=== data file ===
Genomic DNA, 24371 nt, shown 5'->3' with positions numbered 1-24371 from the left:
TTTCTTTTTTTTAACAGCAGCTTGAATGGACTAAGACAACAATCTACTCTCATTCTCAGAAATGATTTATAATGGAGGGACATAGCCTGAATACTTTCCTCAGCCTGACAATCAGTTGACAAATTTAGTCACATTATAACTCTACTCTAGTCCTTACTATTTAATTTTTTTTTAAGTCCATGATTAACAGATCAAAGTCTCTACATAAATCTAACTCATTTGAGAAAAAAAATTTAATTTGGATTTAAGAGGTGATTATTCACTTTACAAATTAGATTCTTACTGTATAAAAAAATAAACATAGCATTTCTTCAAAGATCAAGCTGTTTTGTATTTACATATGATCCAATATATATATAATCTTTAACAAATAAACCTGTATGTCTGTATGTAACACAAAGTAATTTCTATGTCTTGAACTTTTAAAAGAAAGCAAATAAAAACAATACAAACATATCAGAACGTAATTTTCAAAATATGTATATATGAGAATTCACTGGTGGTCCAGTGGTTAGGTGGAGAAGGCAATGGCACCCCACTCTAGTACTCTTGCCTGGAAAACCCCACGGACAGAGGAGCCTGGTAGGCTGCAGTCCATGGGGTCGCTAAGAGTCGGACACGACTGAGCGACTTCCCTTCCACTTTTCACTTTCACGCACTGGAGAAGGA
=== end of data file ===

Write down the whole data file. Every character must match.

Genomic DNA, 24371 nt, shown 5'->3' with positions numbered 1-24371 from the left:
TTTCTTTTTTTTAACAGCAGCTTGAATGGACTAAGACAACAATCTACTCTCATTCTCAGAAATGATTTATAATGGAGGGACATAGCCTGAATACTTTCCTCAGCCTGACAATCAGTTGACAAATTTAGTCACATTATAACTCTACTCTAGTCCTTACTATTTAATTTTTTTTTAAGTCCATGATTAACAGATCAAAGTCTCTACATAAATCTAACTCATTTGAGAAAAAAAATTTAATTTGGATTTAAGAGGTGATTATTCACTTTACAAATTAGATTCTTACTGTATAAAAAAATAAACATAGCATTTCTTCAAAGATCAAGCTGTTTTGTATTTACATATGATCCAATATATATATAATCTTTAACAAATAAACCTGTATGTCTGTATGTAACACAAAGTAATTTCTATGTCTTGAACTTTTAAAAGAAAGCAAATAAAAACAATACAAACATATCAGAACGTAATTTTCAAAATATGTATATATGAGAATTCACTGGTGGTCCAGTGGTTAGGTGGAGAAGGCAATGGCACCCCACTCTAGTACTCTTGCCTGGAAAACCCCACGGACAGAGGAGCCTGGTAGGCTGCAGTCCATGGGGTCGCTAAGAGTCGGACACGACTGAGCGACTTCCCTTCCACTTTTCACTTTCACGCACTGGAGAAGGA